Pregnancy

Colorado Gave Free IUDs To Teens And Poor Women, And It Looks Like The Program Was A Smashing Success

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Colorado Gave Free IUDs To Teens And Poor Women  And It Looks Like The Program Was A Smashing Success iud birth control 280x185 jpgIn 2009, Colorado started a major push to hand out free IUDs to teenagers and poor women, and it turns out the program has been a phenomenal success beyond even what anyone expected. Since 2009, teen pregnancy rates in Colorado have dropped 40 percent, and the number of teenagers getting abortions in Colorado dropped by 42 percent. And according to the New York Times, unmarried women under 25 who had not finished high school saw a similar decrease in pregnancy rates.

That has been an amazing success, and advocates say the Colorado program is exactly the sort of thing that can make real progress in the fight against poverty and income inequality. Turns out preventing unwanted pregnancy lets young women finish school and start careers and make better futures for themselves, and giving them safe, effective, long-term contraception is a much better way to do that than just hauling them in front of a classroom and talking about abstinence and Jesus for an hour.

Unfortunately, rather than being expanded across the world and celebrated with a big damn parade, Colorado’s revolutionary program is in jeopardy. Colorado’s program was funded by a grant from the Susan Thompson Buffett Foundation, but that is running out. Long-acting birth control devices can cost $800-$1,000, and some insurance plans won’t cover it. Also, some teens are expected to be reticent to ask for IUDs from their parents’ insurance.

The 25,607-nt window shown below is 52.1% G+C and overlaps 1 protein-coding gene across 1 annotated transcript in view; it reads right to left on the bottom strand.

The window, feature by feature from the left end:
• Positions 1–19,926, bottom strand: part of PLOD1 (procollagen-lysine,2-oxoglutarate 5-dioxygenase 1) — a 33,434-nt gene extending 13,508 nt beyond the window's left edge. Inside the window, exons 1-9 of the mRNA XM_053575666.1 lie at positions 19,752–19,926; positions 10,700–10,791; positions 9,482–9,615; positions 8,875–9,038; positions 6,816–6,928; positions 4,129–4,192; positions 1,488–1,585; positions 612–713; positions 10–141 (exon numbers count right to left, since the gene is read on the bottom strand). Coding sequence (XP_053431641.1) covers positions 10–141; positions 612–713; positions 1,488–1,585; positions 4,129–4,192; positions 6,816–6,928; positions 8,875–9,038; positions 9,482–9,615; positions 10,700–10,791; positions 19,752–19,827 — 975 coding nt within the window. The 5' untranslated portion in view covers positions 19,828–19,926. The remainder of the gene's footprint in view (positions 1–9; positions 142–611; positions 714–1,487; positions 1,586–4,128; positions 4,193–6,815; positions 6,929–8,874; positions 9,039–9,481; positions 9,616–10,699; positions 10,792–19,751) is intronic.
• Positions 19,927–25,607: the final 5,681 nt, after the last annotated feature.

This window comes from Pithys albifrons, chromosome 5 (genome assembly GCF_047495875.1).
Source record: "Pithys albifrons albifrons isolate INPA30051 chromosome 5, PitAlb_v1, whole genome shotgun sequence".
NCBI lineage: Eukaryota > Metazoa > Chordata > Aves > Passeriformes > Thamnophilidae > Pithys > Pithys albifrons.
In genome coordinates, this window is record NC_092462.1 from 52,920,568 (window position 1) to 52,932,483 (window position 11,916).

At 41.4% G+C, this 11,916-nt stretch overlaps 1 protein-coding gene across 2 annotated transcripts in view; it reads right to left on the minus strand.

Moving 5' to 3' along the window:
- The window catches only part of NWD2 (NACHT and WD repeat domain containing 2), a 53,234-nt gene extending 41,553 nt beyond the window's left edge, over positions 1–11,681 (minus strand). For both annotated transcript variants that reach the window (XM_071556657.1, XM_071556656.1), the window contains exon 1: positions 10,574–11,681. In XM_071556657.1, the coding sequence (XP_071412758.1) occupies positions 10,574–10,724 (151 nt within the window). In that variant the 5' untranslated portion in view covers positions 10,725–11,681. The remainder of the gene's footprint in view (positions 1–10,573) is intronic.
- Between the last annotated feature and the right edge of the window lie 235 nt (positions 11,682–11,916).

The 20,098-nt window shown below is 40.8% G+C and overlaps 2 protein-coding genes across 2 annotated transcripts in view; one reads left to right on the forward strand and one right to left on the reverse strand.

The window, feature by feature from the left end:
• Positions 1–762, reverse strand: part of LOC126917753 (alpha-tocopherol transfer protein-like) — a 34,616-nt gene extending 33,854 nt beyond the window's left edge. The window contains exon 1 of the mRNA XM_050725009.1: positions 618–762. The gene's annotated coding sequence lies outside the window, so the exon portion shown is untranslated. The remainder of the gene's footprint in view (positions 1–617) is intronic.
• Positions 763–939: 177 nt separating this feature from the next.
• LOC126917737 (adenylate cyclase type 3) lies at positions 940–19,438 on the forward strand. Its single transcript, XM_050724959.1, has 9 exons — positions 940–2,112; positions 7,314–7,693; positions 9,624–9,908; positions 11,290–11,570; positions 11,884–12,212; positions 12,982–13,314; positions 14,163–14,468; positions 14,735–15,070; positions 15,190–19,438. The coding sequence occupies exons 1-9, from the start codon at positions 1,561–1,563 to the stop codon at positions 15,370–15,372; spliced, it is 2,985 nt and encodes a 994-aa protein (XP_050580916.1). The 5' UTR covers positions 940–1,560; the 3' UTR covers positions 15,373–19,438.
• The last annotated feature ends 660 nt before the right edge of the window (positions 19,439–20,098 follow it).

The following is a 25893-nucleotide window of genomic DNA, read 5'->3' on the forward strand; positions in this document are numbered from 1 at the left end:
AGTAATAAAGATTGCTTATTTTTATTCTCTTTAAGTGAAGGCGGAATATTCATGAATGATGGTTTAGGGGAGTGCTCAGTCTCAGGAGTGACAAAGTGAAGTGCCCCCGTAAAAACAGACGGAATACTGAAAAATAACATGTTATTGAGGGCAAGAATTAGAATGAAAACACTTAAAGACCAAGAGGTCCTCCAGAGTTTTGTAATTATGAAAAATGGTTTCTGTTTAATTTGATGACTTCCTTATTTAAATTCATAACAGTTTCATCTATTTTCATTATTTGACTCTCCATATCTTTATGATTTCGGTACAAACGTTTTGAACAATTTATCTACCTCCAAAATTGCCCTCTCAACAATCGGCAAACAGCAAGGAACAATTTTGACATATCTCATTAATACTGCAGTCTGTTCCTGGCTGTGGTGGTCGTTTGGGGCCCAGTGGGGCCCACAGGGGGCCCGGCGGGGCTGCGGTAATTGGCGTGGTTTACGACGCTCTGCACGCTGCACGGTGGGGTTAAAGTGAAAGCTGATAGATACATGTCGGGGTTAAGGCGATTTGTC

Colorado tried to get more funding for the program through the State Assembly, but that did not make it through even though State Representative Don Coram, a Republican, pointed out that it saved Colorado a ton of money.

“For every dollar that we spent on this, we averted spending $5.85 on social services, on welfare, on hospitalizations. It was just a huge, huge savings,” he told NPR.

A massive drop in teen pregnancy and abortion, and a huge financial savings for the government? I’m pretty sure that’s what we call a win-win. Colorado’s success should be proof to everyone that women, especially young women and poor women, need access to safe, free, reliable birth control, including long-term options like IUDs.

(Photo: Shutterstock)

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